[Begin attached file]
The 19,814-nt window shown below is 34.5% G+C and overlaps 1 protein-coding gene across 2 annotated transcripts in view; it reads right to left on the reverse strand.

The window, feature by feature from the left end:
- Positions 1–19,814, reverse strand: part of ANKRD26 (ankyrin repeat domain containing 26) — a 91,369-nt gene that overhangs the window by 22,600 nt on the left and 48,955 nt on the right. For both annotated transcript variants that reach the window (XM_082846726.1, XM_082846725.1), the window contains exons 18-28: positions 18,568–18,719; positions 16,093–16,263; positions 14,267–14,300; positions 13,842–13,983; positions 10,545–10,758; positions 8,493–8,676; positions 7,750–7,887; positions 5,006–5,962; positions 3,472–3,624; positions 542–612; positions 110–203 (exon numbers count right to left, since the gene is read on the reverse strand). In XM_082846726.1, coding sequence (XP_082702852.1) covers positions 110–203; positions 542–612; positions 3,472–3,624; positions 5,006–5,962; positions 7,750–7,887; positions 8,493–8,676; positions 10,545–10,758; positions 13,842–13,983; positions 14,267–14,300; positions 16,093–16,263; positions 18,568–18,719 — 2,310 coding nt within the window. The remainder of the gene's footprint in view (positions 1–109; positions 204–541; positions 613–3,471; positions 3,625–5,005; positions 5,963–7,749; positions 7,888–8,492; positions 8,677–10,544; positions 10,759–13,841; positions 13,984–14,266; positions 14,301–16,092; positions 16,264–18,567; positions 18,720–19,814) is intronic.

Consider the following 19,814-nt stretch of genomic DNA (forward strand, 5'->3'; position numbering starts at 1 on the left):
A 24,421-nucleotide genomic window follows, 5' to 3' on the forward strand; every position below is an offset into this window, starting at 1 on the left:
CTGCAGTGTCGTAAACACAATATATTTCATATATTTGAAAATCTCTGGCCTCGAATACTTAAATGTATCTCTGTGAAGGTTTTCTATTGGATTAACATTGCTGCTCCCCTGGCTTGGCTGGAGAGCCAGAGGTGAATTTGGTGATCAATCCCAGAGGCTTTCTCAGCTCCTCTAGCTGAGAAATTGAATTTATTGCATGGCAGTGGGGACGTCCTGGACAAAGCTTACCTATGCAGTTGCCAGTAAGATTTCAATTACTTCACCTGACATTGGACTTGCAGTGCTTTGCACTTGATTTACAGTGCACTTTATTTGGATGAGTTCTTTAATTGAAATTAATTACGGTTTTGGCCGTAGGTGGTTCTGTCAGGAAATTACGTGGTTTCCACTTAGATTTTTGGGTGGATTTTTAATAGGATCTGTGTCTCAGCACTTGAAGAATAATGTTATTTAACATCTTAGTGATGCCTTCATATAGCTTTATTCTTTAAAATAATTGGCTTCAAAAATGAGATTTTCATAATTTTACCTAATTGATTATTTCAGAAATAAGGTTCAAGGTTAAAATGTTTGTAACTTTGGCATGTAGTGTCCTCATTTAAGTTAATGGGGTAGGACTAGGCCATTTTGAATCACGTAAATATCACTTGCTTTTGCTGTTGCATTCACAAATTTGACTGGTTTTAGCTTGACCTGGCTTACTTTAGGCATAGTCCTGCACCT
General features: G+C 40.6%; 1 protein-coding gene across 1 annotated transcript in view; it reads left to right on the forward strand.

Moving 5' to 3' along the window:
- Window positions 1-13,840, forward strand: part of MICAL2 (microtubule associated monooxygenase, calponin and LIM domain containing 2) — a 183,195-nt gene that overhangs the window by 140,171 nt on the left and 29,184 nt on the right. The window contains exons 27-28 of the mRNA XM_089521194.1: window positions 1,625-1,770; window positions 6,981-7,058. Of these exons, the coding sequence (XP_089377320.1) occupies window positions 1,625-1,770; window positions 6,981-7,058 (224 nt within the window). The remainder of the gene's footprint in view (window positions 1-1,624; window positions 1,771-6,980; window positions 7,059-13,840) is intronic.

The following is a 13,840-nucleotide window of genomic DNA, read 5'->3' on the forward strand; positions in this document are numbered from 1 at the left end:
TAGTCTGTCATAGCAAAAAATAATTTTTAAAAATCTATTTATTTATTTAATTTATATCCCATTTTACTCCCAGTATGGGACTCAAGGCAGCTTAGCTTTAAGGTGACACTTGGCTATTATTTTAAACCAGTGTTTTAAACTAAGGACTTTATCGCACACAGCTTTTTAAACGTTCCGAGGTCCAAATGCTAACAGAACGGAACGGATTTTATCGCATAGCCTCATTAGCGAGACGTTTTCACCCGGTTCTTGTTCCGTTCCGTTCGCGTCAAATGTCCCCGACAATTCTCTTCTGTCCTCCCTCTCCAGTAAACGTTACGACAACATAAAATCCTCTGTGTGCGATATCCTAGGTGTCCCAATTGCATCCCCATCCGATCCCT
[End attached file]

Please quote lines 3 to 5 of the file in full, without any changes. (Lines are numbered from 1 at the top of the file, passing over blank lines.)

- Positions 1–19,814, reverse strand: part of ANKRD26 (ankyrin repeat domain containing 26) — a 91,369-nt gene that overhangs the window by 22,600 nt on the left and 48,955 nt on the right. For both annotated transcript variants that reach the window (XM_082846726.1, XM_082846725.1), the window contains exons 18-28: positions 18,568–18,719; positions 16,093–16,263; positions 14,267–14,300; positions 13,842–13,983; positions 10,545–10,758; positions 8,493–8,676; positions 7,750–7,887; positions 5,006–5,962; positions 3,472–3,624; positions 542–612; positions 110–203 (exon numbers count right to left, since the gene is read on the reverse strand). In XM_082846726.1, coding sequence (XP_082702852.1) covers positions 110–203; positions 542–612; positions 3,472–3,624; positions 5,006–5,962; positions 7,750–7,887; positions 8,493–8,676; positions 10,545–10,758; positions 13,842–13,983; positions 14,267–14,300; positions 16,093–16,263; positions 18,568–18,719 — 2,310 coding nt within the window. The remainder of the gene's footprint in view (positions 1–109; positions 204–541; positions 613–3,471; positions 3,625–5,005; positions 5,963–7,749; positions 7,888–8,492; positions 8,677–10,544; positions 10,759–13,841; positions 13,984–14,266; positions 14,301–16,092; positions 16,264–18,567; positions 18,720–19,814) is intronic.

Consider the following 19,814-nt stretch of genomic DNA (forward strand, 5'->3'; position numbering starts at 1 on the left):
A 24,421-nucleotide genomic window follows, 5' to 3' on the forward strand; every position below is an offset into this window, starting at 1 on the left: